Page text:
January 27, 2016 / 5:52 PM / 3 years ago

Veolia seeks compensation from Lithuania for subsidy cuts

PARIS (Reuters) - French water and waste group Veolia said on Wednesday it was seeking 100 million euros ($109 million) compensation from Lithuania at the International Centre for Settlement of Investment Disputes, after subsidies for gas use were scrapped.

Veolia-controlled Lithuanian heat supplier Vilniaus Energija said it was seeking compensation due to “unfair and discriminatory legal acts and decision regulating its activities” in the Baltic state.

Veolia submitted its claim at the Washington-based arbitration center on Tuesday, and has hired Sidley Austin LLP to represent its interests, it added.

“We have tried many times to establish constructive dialogue with the authorities. As of today, we still have had no response,” Veolia’s Central and Eastern Europe chief Malika Ghendouri said in a statement.

She added that the firm is waiting to explain its position at the highest level of the Lithuanian state.

Veolia supplies heat in Lithuania’s capital Vilnius and another nine municipalities in the Baltic state. Its 15-year lease on the central heating grid in Vilnius, expires in 2017, and the municipality has said it doesn’t plan to extend it.

The government has also scrapped subsidies for gas use in the power and heating sector from 2016, forcing Vilniaus Energija to close one of its combined heat and power (CHP) plants in Vilnius.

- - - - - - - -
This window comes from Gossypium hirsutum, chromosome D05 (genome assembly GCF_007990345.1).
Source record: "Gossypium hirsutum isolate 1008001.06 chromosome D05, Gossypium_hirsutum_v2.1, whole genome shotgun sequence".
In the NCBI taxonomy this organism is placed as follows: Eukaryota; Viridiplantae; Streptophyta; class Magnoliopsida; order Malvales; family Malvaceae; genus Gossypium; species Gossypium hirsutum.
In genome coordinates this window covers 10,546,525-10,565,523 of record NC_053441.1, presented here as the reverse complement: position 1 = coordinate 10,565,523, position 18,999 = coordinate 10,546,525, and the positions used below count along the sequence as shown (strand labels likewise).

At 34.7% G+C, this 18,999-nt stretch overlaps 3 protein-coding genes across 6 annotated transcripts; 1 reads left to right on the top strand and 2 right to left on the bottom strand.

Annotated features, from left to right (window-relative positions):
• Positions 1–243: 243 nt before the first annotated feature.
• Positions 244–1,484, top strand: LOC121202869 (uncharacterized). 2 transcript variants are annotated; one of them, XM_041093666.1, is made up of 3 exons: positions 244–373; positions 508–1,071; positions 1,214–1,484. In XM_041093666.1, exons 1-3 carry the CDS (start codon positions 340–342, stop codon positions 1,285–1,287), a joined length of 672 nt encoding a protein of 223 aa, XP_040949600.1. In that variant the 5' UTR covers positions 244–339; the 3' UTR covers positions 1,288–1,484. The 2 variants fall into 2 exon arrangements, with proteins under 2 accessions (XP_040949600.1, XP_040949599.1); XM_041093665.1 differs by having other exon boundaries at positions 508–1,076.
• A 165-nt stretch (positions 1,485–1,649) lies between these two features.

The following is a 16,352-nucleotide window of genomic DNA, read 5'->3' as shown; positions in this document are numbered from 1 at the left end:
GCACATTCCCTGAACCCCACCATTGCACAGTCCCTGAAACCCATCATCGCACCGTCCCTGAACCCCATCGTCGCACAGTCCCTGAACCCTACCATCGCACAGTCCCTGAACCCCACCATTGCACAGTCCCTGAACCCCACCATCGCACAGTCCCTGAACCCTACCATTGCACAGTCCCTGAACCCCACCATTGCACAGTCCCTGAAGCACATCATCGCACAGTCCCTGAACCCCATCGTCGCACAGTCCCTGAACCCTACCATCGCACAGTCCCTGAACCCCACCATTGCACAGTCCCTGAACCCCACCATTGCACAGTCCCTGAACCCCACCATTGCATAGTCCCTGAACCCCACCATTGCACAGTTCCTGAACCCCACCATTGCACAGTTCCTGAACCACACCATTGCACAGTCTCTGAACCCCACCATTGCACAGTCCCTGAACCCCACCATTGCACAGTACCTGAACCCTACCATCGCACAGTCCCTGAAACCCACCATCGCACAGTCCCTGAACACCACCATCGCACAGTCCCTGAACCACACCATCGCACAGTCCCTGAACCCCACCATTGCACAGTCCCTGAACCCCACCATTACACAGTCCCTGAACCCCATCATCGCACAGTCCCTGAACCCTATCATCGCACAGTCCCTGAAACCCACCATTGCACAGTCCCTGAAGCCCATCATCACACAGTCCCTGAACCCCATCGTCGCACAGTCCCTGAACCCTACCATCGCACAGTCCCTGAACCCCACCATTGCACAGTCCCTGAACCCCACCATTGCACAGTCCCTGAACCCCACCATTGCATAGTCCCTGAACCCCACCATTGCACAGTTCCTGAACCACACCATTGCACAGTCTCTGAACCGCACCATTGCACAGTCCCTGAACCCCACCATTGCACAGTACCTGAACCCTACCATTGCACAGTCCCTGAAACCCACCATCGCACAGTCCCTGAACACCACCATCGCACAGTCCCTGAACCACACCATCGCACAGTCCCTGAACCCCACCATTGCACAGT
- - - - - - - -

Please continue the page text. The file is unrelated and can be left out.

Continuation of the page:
Veolia said that Lithuania is a sovereign country and legislation is its prerogative.

“But when laws and their interpretation constantly change with the resultant effect of assets and investments being undermined, without any consideration for compensation, what company can work within a context of such a level of regulatory instability?,” Ghendouri said.

Lithuanian Energy Minister Rokas Masiulis, who has criticized Vilniaus Energija over high heating costs, said the country might bring a counter claim against Veolia’s subsidiary at the arbitration.

“It seems, that Veolia has decided to fire the first shot, and will try now to prove that the state has abused it, not the opposite,” Masiulis said in an emailed comment.

Reporting by Nerijus Adomaitis, additional reporting by Geert De Clercq in Paris, editing by Louise Heavens and Elaine Hardcastle

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